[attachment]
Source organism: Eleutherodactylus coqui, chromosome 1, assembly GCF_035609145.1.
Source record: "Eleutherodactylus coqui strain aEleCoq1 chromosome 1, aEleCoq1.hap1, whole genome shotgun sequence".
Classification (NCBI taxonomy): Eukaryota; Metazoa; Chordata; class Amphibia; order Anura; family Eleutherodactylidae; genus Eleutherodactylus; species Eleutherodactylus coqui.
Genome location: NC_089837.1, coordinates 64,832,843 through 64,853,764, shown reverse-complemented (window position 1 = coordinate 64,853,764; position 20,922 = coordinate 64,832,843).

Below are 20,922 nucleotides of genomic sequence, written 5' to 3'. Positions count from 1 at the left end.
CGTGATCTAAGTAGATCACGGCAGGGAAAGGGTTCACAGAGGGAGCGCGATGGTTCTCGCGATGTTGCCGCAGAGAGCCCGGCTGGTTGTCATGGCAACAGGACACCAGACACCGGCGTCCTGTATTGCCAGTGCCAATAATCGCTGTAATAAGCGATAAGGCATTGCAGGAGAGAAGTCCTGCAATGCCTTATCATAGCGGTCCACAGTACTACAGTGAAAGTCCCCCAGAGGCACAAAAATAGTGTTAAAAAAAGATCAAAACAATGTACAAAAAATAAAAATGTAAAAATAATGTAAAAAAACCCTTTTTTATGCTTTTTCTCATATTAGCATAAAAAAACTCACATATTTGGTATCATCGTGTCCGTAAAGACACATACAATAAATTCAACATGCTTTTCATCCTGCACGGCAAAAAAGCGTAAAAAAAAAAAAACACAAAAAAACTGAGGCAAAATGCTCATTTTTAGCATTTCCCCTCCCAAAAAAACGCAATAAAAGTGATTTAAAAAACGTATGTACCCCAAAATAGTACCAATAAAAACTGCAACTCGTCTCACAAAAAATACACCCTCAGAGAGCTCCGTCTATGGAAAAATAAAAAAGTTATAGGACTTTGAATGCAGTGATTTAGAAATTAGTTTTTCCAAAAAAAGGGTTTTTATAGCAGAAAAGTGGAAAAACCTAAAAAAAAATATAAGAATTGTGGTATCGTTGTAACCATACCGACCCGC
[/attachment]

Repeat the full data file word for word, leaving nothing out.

Source organism: Eleutherodactylus coqui, chromosome 1, assembly GCF_035609145.1.
Source record: "Eleutherodactylus coqui strain aEleCoq1 chromosome 1, aEleCoq1.hap1, whole genome shotgun sequence".
Classification (NCBI taxonomy): Eukaryota; Metazoa; Chordata; class Amphibia; order Anura; family Eleutherodactylidae; genus Eleutherodactylus; species Eleutherodactylus coqui.
Genome location: NC_089837.1, coordinates 64,832,843 through 64,853,764, shown reverse-complemented (window position 1 = coordinate 64,853,764; position 20,922 = coordinate 64,832,843).

Below are 20,922 nucleotides of genomic sequence, written 5' to 3'. Positions count from 1 at the left end.
CGTGATCTAAGTAGATCACGGCAGGGAAAGGGTTCACAGAGGGAGCGCGATGGTTCTCGCGATGTTGCCGCAGAGAGCCCGGCTGGTTGTCATGGCAACAGGACACCAGACACCGGCGTCCTGTATTGCCAGTGCCAATAATCGCTGTAATAAGCGATAAGGCATTGCAGGAGAGAAGTCCTGCAATGCCTTATCATAGCGGTCCACAGTACTACAGTGAAAGTCCCCCAGAGGCACAAAAATAGTGTTAAAAAAAGATCAAAACAATGTACAAAAAATAAAAATGTAAAAATAATGTAAAAAAACCCTTTTTTATGCTTTTTCTCATATTAGCATAAAAAAACTCACATATTTGGTATCATCGTGTCCGTAAAGACACATACAATAAATTCAACATGCTTTTCATCCTGCACGGCAAAAAAGCGTAAAAAAAAAAAAACACAAAAAAACTGAGGCAAAATGCTCATTTTTAGCATTTCCCCTCCCAAAAAAACGCAATAAAAGTGATTTAAAAAACGTATGTACCCCAAAATAGTACCAATAAAAACTGCAACTCGTCTCACAAAAAATACACCCTCAGAGAGCTCCGTCTATGGAAAAATAAAAAAGTTATAGGACTTTGAATGCAGTGATTTAGAAATTAGTTTTTCCAAAAAAAGGGTTTTTATAGCAGAAAAGTGGAAAAACCTAAAAAAAAATATAAGAATTGTGGTATCGTTGTAACCATACCGACCCGC